In the ever evolving landscape of the Internet, SEO has been the cornerstone, holy grail, villain, superhero, or that weird guy in the corner crying. The job of the SEO is ever evolving and changing, encompassing more diverse skills on a daily basis.
SEO is search engine optimization. From Wikipedia: “Search engine optimization is the process of affecting the visibility of a website or a web page in a search engine’s “natural” or un-paid (“organic”) search.
An SEO is the person whose job has evolved to EVERYTHING that drives/invites/delivers traffic to the website.
SEO (search engine optimization) used to “just” be the manner in which websites achieved rankings on Excite, Yahoo, Netscape, MSN, AOL search, Google, and many other search engines. This was done through all manner of techniques, many of which are considered “spammy” today. There was white text on white backgrounds, flooding text with as many keywords as possible, stuffing meta keywords, and all types of behaviors that would influence the search “bots” (robots) into thinking your website was talking about one particular topic.
Slowly, this behavior evolved to more logical practices, like writing relevant content, and the SEO evolved with it. The SEO became more than that person who knew how search engine bots viewed and evaluated websites; they became the person who could design a website for a person AND for a robot. SEOs looked at the architecture of the website, the URL structures, debated the benefits of subfolders versus subdomains, the content on each page, and evaluated the user experience; they have grown to gauge how other websites linking to their website would influence how search engines valued the website. Any sites that linked to the SEO’s primary site had to be evaluated for quality. Inbound links were no longer the power players, now they were a liability.
Then it started getting complicated, there were Panda’s, Penguins, and Skunks penalizing websites and creating chaos. Search engines started looking at social signals to-and-from the website, they evaluated user experience and compelled more intuitive navigation pathways. Now SEOs had to become behavioral experts, and not just for robots, but for people too. Content had to be scheduled and generated on a daily or multi-daily basis. Anchor text became a more valuable subnavigation that had to be kept updated and relevant; URL structure had to be shortened, made more keyword rich and descriptive; and the nurturing funnel for conversions had to be optimized for bots as well as people.
Every on-page aspect of the website started falling under the SEO’s purview, and because of the influence of social media, the offpage content began influencing the SEO’s analytics and impact.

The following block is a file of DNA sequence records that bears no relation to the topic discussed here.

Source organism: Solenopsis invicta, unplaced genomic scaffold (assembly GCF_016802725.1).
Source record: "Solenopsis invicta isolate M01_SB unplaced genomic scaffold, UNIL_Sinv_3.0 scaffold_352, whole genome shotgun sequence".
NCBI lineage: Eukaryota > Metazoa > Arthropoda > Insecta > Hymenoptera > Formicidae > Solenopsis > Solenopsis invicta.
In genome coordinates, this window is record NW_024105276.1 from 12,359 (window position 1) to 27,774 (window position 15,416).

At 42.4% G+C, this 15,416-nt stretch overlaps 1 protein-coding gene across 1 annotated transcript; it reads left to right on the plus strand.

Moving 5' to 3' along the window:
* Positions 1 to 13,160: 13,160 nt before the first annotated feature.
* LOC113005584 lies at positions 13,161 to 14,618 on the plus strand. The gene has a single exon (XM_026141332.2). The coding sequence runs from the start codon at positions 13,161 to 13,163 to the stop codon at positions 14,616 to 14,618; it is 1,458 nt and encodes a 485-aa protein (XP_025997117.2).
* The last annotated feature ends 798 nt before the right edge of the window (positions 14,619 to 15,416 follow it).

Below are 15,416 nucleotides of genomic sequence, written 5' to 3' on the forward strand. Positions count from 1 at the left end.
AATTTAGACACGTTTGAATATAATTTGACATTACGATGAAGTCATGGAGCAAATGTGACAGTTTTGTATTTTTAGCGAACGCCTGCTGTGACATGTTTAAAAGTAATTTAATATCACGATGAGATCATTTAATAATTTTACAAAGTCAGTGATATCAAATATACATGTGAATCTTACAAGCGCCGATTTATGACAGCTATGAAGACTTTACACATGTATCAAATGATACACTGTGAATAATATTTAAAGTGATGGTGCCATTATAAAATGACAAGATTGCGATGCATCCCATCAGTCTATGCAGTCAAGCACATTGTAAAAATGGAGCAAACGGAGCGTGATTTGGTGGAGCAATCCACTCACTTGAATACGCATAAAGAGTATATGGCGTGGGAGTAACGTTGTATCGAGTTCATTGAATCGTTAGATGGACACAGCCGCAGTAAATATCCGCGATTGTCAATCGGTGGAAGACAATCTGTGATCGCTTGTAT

Social content became part of the publishing calendar that SEO’s were now running. The social engagement had to be search friendly, carry consistent messaging, have trackable URL’s. The social programs could no longer be run by interns, now there had to be a structure, a plan to engage users, and drive them back to the website, push them through the nurturing funnel. Conversion metrics and ROI analysis for social media engagement now falls into the SEO’s kingdom.
As SEO continued evolving from being just the on-page content and site architecture to encompassing all content that went online, and on mobile, there has been a realization that a shift in what an SEO was called, needed to occur. That shift is just beginning. Many SEOs now call themselves “Digital Marketing” or “Inbound Marketing” because what they do is not just about search “ranking,” they are not just creating “organic keyword lists” to stuff into content or drive sales crazy with their jargon. They are developing strategy, they are pushing for consistent positioning and messaging, they are helping SEM/PPC campaigns evolve and develop more concise and compelling messaging that match up with the on-page content and social strategy. They are writing email copy that has the capacity to be used as a blog post that can also be used for social updating and drive in sales leads.
The landscape of the SEO has always been complex; it has always been challenging to keep up with all of the requirements of search engines, users, employees, and boards of directors. The SEO has always had to fight daily to prove their content creation had a positive return and was increasing the value of the website, the spend of the user, decreasing the bounce rate, and increasing general engagement.
Now the SEO has to continue evangelizing for their industry and their job, they have to, tactfully, educate employers, peers, and customers on what it is they can accomplish, and they have do this while rebranding their industry, and themselves. They are in the unique position to create and execute strategy in multiple channels, on multiple platforms, and to multi-segmented customer campaigns. Due to these ever growing and evolving skills, the accomplished SEO is more valuable and necessary than ever.